From what I understand of the current Hap. repopulation, the species mix at a particular location may be different from that which was present before the Nile Perch explosion. If that is true, then the same thing would probably happen during each succeeding Hap repopulation.

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Re: Greetings from Kampala

Postby mapyru » Sun Mar 07, 2010 7:58 am

Hi Shane and everybody else interested in this post,
---------------------------------------
I just setup here what I can collect as information about population survey around Victoria lake & satellites:
let 's start with the kyoga bassin :

based upon a survey around 1996.1998 this was the species composition; in () number of species -
? more species but unidentified ( or not specify)


kyoga and satellites Nawampasa(28)/Gigati(23)/Kawi(20)/Nyaguo(16)/Agu(17)/Lemwa(12)
distributed between :
Astatoreochromis (1) alluaudi
Astatotilapia (10) "fattooth" ,"miniblack", ?
Gaurochromis (1) ?
Haplochromis (2) lividus , ?
Lipochromis (7) microdon , ?
Paralabidochromis (5) "blackpara", ?
Prognathochromis (8) pellegrini , stilleto , "shovelmouth", argenteus, ?
Ptyochromis (1) ?
Pyxichromis (1) orthostoma
Xystichromis(2) phytophagus, ?
Yssichromis (2) ?
( data based on scientist report from Dismas Mbabazi, R.Ogutu-Ohwayo S.B.Wandera and Y.Kiziito)

Hey, thank you for your positive mind , regarding the future of haplochromis species, it is true that it is better , to have some recolonisation with some hybrids, that to loose everything ( I think hybridisation is part of the normal behaviour of cichlids evolution, even if now amplified by water turbidity and restrictive available habitats)

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Re: Greetings from Kampala

Postby Mark Smith » Sun Mar 07, 2010 11:29 am

Hi Shane

I hope you can figure out how to post your photos here, as we are all interested in seeing more images from that part of Africa.
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Re: Greetings from Kampala

Postby mapyru » Sun Mar 07, 2010 4:53 pm

Here the Haplochromis species reported to be collected in Nabugado Lake and described by Greenwood ( already a long time ago :? ) --

Haplochromis velifer
Haplochromis simpsoni
Haplochromis annectidens
Haplochromis beadlei
Haplochromis Venator

perhaps introduced by accident at the same time of young Tilapias

Astatotilapia nubilus
Pseudocrenilabrus multicolor spp victoriae
Astatoreochromis alluaudi

See you,
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Re: Greetings from Kampala

Postby Shane » Sun Mar 14, 2010 12:08 am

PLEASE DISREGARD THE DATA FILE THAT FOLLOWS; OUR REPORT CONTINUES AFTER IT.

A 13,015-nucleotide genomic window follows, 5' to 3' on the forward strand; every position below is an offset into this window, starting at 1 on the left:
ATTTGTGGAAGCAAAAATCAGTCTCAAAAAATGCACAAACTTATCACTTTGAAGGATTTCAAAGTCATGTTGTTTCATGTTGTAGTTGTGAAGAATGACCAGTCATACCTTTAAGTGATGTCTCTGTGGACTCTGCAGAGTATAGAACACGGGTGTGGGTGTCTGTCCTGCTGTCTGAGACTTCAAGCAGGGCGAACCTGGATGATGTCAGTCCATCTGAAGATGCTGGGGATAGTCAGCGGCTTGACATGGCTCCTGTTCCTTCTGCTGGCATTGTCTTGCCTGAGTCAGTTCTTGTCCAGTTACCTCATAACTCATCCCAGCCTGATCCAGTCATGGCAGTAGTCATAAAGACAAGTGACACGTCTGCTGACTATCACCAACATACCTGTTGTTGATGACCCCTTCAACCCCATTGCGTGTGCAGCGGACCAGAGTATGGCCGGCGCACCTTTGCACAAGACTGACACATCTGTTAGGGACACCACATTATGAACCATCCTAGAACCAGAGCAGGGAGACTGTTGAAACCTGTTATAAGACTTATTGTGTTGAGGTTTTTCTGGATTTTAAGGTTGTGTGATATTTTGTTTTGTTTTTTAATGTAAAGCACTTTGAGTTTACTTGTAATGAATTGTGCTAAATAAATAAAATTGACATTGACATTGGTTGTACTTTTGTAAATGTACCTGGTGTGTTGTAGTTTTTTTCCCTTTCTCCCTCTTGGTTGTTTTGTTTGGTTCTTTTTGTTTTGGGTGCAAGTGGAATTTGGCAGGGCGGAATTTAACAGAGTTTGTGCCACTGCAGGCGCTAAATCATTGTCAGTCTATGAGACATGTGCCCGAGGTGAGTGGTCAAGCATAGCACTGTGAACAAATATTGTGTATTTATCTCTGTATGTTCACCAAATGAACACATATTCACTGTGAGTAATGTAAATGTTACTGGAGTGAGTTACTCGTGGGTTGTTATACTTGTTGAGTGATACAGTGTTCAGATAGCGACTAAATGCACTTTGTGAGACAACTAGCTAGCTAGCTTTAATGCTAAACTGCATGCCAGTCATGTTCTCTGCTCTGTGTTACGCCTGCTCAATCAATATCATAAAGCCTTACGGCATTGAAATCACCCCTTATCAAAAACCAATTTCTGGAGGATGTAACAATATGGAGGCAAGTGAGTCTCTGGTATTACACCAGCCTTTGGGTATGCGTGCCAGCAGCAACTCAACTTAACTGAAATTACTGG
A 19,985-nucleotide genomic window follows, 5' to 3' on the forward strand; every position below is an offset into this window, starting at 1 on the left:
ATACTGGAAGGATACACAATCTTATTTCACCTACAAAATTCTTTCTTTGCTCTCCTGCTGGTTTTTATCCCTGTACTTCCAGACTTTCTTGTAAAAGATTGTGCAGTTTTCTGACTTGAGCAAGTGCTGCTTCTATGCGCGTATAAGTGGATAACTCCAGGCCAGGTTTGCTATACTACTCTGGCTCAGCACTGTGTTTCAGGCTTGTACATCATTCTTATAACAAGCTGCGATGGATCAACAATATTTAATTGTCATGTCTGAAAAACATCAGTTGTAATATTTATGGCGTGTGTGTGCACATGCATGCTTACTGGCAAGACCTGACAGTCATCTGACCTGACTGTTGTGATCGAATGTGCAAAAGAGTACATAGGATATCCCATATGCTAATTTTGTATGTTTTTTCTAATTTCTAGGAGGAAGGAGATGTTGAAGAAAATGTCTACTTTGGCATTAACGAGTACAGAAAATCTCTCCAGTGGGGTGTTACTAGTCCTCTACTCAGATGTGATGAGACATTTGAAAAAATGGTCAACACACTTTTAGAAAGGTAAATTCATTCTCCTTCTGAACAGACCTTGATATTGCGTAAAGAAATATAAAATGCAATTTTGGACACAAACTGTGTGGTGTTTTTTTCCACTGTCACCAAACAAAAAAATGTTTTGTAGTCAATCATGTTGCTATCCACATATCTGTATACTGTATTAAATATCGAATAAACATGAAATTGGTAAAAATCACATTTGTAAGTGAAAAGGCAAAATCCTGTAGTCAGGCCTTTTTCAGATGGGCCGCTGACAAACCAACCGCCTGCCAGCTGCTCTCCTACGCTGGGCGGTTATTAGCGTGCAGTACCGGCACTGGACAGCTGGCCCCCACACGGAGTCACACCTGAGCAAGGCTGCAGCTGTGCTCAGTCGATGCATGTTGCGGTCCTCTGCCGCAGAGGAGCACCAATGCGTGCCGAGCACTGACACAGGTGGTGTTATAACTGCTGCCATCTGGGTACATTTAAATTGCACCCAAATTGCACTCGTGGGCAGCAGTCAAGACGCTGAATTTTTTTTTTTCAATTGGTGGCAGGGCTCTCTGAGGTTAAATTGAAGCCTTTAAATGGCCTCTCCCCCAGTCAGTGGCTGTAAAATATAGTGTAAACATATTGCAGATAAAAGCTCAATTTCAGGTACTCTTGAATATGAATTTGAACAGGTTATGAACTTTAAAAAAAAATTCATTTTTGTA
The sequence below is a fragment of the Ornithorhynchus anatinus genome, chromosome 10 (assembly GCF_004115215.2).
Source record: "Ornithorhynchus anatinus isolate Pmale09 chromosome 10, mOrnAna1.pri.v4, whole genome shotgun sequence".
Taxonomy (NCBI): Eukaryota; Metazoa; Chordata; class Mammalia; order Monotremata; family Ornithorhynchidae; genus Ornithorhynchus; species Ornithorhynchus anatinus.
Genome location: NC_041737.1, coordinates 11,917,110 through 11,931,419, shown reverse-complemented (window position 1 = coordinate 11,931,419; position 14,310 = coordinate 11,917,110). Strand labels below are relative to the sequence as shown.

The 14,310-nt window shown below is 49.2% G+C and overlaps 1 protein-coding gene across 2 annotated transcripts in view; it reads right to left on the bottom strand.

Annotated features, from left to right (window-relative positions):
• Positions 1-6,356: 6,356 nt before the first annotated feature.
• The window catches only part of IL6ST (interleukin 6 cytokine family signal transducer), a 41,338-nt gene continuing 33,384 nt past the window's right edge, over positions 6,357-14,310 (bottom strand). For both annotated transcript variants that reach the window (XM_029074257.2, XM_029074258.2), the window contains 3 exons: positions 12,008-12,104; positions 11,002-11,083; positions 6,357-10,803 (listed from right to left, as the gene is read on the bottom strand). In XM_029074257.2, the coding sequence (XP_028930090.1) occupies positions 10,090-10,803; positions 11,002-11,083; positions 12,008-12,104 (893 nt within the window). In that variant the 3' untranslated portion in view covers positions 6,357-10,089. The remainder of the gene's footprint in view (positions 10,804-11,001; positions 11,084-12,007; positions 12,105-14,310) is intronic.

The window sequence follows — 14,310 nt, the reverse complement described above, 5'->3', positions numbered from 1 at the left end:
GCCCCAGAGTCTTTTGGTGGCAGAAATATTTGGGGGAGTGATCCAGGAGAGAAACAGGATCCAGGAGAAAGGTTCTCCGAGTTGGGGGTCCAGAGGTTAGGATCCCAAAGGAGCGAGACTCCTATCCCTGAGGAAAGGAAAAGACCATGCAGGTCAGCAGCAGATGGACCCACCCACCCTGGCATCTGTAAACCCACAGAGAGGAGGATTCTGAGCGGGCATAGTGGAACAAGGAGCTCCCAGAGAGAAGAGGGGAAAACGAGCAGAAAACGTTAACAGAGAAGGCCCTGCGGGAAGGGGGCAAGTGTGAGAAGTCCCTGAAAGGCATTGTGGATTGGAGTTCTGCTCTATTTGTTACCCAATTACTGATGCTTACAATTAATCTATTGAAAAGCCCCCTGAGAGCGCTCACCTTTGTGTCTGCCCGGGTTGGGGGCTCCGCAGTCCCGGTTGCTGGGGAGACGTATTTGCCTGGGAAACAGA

Thank you all for your comments and information.

From what I understand of the current Hap. repopulation, the species mix at a particular location may be different from that which was present before the Nile Perch explosion. If that is true, then the same thing would probably happen during each succeeding Hap repopulation.


I agree. Depending on how each species fairs during their "recession" from the lake will determine how well they are poised as a group to take advantage of areas that can be recolonized when conditions permit.

The hybrid question raised by Emilio is a good one and I admit that I do not have my head fully around this issue. By the taxonomic standards used for catfishes (my own specialty) I am not sure that there are more than a few dozen valid cichlid spp in and around the lake (and I am a splitter!). I think we are seeing something akin to the issue with Belo Monte and its Hypancistrus. That is, an environment in the "pea soup" start up phase of making new and distinct spp. Lake Victoria is very young (the latest studies showing it was a dry plain just 10,000 years ago) and the cichlids that have found their way there have not had time to "sort out" the species question. I suspect that without human intervention, and given another 10,000 years, the cichlids would sort themselves out into easily identifiable species with distinct habitats and physical adaptations.

I still believe this will happen, but with the introduction of the perch, overfishing, introduction of non-native plants, etc the final mix will be far less rich (speciose) than it would have been otherwise.

-Shane
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Re: Greetings from Kampala

Postby mapyru » Fri Apr 23, 2010 5:41 pm

Shane,

I you have the chance to travel to the Kyoga zone
this is the list of fishes we commonly report in the hobby as coming from this area!

Haplochromini - Kyoga
---------------------------
Haplochromis latifasciatus
Haplochromis sp. "all red Kyoga - Nawampassa"
Haplochromis sp. "golden duck"
Haplochromis sp. "red fin piebald"
Haplochromis sp. "ruby green"
Haplochromis sp. "silver stilleto"
Haplochromis sp. "torpedo kribensis"
Neochromis sp. "madonna"
Pyxichromis orthostoma


In Europe we don't have a lot of these species , which are more distributed in the USA, I think!
--------------------------
Success in your work,
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Re: Greetings from Kampala

Postby Shane » Sat Apr 24, 2010 1:01 am

Many thanks Mapyru. I have not yet made it to Kyoga, but it is high on my list. Right now it is the rainy season so all collecting is on hold.
-Shane